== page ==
We know this takes some of the spontaneity and fun out of the planning, but you need to know the bottom line in order to know how much time you can afford to take off. If you don't do it now, keep a detailed record of your monthly expenses for six months, subtracting out work-related costs (such as dry cleaning, lunches out, commuting costs) and adding in the extra costs of your sabbatical plans (such as travel and home renovation).

Don't forget to also add in expenses that your employer pays now but that you will have to pay if you take a leave of absence or quit (such as medical expenses). Multiply your monthly basic expenses times the number of months you plan to be off work and add in the extra costs of your sabbatical activities. Unless you will have a job waiting for you upon your return, add at least three months for job hunting.

Will someone else foot the bill?

Now that you know how much money you will need, you have to come up with it. There are two basic ways to finance an unpaid leave: Someone else pays, or you do.

Denver architect Ken Berendts has taken two sabbaticals in his career. One was paid for by a Fulbright scholarship that his wife won. The other, in New Guinea, was covered by their earnings as Peace Corps volunteers.

Perhaps you could find a temporary job that fits in with your sabbatical goals. There is seasonal work out there -- with national and state parks and resorts, for example -- that offers a breathtaking change of scenery and the opportunity to be self-supporting while you rejuvenate.

Check out to get an idea of what's available.

You might try piggybacking family leave. The federal Family Medical Leave Act guarantees certain employees up to 12 weeks a year in unpaid leave to care for a newborn. Combine that with the fact that 17% of companies responding to the SHRM survey said they offered paid paternity leave, and 18% paid maternity leave beyond what's covered by short-term disability, and the opportunity exists to combine child care with self care.

Or will you pay for it yourself?

You must be in the strongest financial shape possible. To begin, credit card balances, car loans and, if possible, home mortgages should be paid off. If a mortgage can't be paid off, the possibility of refinancing the loan at a better rate should be investigated, as should renting out the property to cover the monthly payment.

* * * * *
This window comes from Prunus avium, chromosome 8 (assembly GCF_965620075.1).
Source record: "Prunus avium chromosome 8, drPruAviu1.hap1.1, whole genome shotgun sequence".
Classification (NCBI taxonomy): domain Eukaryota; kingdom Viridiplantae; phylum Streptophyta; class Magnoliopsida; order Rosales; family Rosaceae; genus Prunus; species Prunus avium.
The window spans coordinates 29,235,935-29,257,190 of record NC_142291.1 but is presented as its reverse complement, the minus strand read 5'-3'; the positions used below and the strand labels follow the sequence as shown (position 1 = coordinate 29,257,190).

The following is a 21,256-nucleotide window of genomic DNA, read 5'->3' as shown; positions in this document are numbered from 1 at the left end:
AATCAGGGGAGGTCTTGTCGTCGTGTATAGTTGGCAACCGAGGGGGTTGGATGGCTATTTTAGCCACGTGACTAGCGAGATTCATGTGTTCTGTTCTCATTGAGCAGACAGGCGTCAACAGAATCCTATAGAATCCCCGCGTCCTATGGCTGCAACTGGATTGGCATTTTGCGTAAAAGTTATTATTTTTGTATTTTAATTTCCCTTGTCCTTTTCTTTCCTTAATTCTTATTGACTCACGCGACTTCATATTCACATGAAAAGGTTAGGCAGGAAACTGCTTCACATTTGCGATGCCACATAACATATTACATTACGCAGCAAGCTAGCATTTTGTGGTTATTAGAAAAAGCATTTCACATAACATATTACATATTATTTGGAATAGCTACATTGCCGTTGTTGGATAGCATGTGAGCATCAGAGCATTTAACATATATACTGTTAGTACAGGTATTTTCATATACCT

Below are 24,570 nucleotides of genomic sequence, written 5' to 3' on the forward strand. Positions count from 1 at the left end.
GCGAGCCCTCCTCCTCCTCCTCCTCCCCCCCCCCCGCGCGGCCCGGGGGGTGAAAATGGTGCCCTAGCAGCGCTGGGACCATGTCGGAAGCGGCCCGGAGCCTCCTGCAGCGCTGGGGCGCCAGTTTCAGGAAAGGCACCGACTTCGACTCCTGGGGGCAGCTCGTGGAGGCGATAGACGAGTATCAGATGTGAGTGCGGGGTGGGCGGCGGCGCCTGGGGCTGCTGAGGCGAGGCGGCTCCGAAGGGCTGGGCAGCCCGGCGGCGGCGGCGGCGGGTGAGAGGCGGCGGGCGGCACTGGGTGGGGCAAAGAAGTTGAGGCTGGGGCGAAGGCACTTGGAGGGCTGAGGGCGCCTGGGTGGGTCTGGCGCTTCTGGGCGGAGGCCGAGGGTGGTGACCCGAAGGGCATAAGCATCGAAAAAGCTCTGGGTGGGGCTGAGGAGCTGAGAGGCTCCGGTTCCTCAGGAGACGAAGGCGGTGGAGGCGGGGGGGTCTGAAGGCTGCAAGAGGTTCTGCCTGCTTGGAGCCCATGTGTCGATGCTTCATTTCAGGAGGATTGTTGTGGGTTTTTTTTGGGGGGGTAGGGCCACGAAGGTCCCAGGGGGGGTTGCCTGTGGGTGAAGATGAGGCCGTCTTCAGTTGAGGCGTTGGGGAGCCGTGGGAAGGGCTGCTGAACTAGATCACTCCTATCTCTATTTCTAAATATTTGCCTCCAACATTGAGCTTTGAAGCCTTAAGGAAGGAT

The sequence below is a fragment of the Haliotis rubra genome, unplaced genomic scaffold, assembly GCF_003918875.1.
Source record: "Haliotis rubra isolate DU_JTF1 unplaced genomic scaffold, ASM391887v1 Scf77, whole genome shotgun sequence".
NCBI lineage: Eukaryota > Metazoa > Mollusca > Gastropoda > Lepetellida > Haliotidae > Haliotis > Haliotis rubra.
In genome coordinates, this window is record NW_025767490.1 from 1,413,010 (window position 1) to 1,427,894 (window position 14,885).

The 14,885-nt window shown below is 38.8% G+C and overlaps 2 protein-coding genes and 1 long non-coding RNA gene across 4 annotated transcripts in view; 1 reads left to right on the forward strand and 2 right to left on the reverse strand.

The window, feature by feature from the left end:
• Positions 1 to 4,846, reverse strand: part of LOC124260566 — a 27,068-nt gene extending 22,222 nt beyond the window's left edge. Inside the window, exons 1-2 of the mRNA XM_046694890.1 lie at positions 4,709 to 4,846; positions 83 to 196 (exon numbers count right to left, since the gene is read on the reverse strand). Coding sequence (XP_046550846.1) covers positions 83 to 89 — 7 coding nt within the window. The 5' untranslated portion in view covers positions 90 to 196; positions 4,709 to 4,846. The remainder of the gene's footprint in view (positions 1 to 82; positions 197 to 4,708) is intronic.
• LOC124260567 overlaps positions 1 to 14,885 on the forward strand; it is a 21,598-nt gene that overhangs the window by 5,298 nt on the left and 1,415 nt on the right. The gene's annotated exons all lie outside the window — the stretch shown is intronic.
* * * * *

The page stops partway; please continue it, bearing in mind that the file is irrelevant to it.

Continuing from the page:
The next step is developing a strategy to produce the cash needed to tide you over during the sabbatical. Consider:

A home-equity loan. Borrowing against the equity in a house is especially attractive because in most cases interest paid on the loan is tax-deductible. You could also go for a home-equity loan, but take the loan proceeds well before you announce your plan for a sabbatical. If you are on unpaid leave, it's going to be hard to get that loan approved.

Don't forget health insurance

If the sabbatical involves taking a temporary job, there's a chance it will include health-care coverage. Otherwise, you are facing a substantial out-of-pocket expense.

One option is to take out a health insurance policy with a high deductible and relatively low monthly premiums to preserve cash flow. However, when maintaining the most comprehensive coverage is the goal, staying with an employer's plan under COBRA may be the best alternative.

But it's not cheap. Under COBRA, which stays in effect for 18 months or longer, the employee must pick up whatever subsidy the employer had been paying and, likely, a 2% administrative charge levied by the plan.

Make exit and entrance plans

When the job market is tight and employers are offering all kinds of incentives to prospective workers, you may be tempted just to quit and figure out your next job move at the end of your sabbatical. But even then, it's a bad move.

To be fair to your current employer, you need to give at least three months' notice if you hope to make it a leave of absence. This way, your temporary replacement can be trained and you make it clear that you care about your job and your employer. Even if you decide later not to come back to your current job, your supervisor will be more likely to provide a good recommendation.